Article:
Here at Sporty’s Academy, we love to celebrate the achievements of our students. One of our biggest celebrations comes when a student successfully completes his or her first solo. We really think that this is a big deal and we want the student to understand this as well!
It has been many years since my first solo in an airplane. In fact, I’ll be celebrating the 30th anniversary of that event in a couple of years. Even with the intervening years, I can still remember my takeoff from Runway 29 at the Flagler County Airport in Florida. I don’t really remember the landing but I remember the takeoff. I looked out the side window after liftoff, watched the left main spin to a stop, and thought to myself, “Well, now you have to land it!”
Since that day, I’ve had other “firsts” in aviation that have meant a lot to me. My first time flying in the clouds, my first time flying a light twin and feeling like I was about a mile behind the airplane on downwind, the first time taking my parents and grandmother flying, first flights for nieces and nephews (and my brother becoming unnerved when I banked the airplane with him and his kids), the first flight with the wonderful woman who would later become my wife, and of course the very special first flights with each of my own children.
There have also been other “first” solos for me in new aircraft and new aircraft categories and classes. This past week, I had another first solo and it was in one of the most different aircraft that I have ever flown.
All Alone in a Hot Air Balloon
A couple of years ago, I wrote a blog post about the beginning of my hot air balloon training. I was excited for the new challenge and was finding this completely different way of flying both difficult but rewarding. Flying a hot air balloon is much more weather dependent than flying an airplane and Ohio hasn’t been terribly cooperative since I began my training. Between the weather and a series of other delaying factors, suffice to say that the training has been slow. My instructors have made valiant efforts to get me scheduled but other events have not cooperated well.
In September we were finally able to string together a series of flights and on October 1st, 2014, my instructor had me land, stepped out of the basket, and sent me on my way; my first solo flight in a hot air balloon.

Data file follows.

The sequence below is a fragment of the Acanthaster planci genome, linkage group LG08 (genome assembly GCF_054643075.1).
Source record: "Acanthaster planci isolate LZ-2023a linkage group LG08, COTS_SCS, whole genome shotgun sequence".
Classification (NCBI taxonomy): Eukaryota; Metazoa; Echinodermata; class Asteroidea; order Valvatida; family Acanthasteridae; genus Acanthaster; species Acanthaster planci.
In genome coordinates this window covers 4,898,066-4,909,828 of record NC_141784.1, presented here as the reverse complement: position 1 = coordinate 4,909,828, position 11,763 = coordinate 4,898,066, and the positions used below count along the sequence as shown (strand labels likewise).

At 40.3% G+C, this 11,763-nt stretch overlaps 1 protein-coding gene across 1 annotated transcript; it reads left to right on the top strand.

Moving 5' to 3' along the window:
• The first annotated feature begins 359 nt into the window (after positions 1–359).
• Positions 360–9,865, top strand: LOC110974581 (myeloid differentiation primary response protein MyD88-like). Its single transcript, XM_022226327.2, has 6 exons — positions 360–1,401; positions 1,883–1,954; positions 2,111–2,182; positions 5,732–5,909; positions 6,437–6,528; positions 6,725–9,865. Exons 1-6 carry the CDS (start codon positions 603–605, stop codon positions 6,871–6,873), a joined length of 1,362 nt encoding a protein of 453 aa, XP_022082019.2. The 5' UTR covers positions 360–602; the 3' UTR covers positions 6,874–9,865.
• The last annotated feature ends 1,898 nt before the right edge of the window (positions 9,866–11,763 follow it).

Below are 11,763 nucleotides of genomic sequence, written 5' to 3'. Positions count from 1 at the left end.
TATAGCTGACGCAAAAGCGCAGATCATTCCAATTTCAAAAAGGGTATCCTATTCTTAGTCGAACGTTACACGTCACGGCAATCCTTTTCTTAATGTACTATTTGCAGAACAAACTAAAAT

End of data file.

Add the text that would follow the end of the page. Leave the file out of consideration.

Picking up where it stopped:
As I began to climb up to a safe altitude with only me in the basket, the thought from my first airplane solo returned to me, “Well, now you have to land it!”
Charlie, my instructor, had told me to fly for about 20 minutes then find a place to land. That was my plan; it took a little longer.
The wind was considered light and variable that day but the track the wind was taking me was generally to the south/southwest. A mile or so ahead I spied a private airport that I knew to be in very good condition and that would make an excellent landing location and that became my goal. My track was in that general direction so I thought that I had a shot. At first, the variation in the winds was taking me to the right of my goal but soon they came back to the left. As I descended for the landing, the winds trended further to the left and I missed my target.
I initiated a climb once again to look for a new location as I passed Charlie and my chase crew in a parking lot across the road from the private runway.
I tried for a nice big front yard but the variable winds decided to push me toward powerlines this time. I initiated another go-around. You just don’t mess with powerlines, ever!!
Next I saw Charlie and my crew sitting beside a nice large field but the left turn that had pushed me away from the airport on my first attempt and toward the powerlines on the second, decided to change directions and become a right turn. I needed the left to land there so my search continued.
I climbed back up as I saw some high tension lines ahead and wanted to give them sufficient clearance.
After passing these lines, I allowed the balloon to descend as I was now over a soy bean field and sunset was only about 20 minutes away. As a balloon pilot, you generally want to avoid landing in crops as it tends to upset the farmers but if you have to you have to. I didn’t have to. I kept the basket approximately 5-10 feet above the crops and slowly allowed the wind to work me over to the edge of the field. As I neared a treeline at the edge of the field, I found a spot of tall grass and weeds and set the balloon down without damaging myself, the balloon, or the crops.
Charlie and my crew were near my location and helped me move the balloon to a very nice yard on the other side of a fence for the congratulatory photos and packing up the balloon. The landowners were excited to see us and my first balloon solo concluded with daylight to spare.
Thanks to my instructors Charlie & Charlie (Sr. & Jr.) for getting me this far in my training and to all of my chase crews that have been there to pick us up when we landed. Special thanks to Charlie Sr. for soloing me and to Anthony for driving the chase vehicle that evening (and for taking the post solo picture and the picture above prior to the high tension lines).
If anyone ever tells you that flying a hot air balloon is easy, I’d say they have never actually flown one. Get out there and enjoy your flight training, celebrate your achievements, and take a bit of time to brag about your first solo even if it is your second or third one!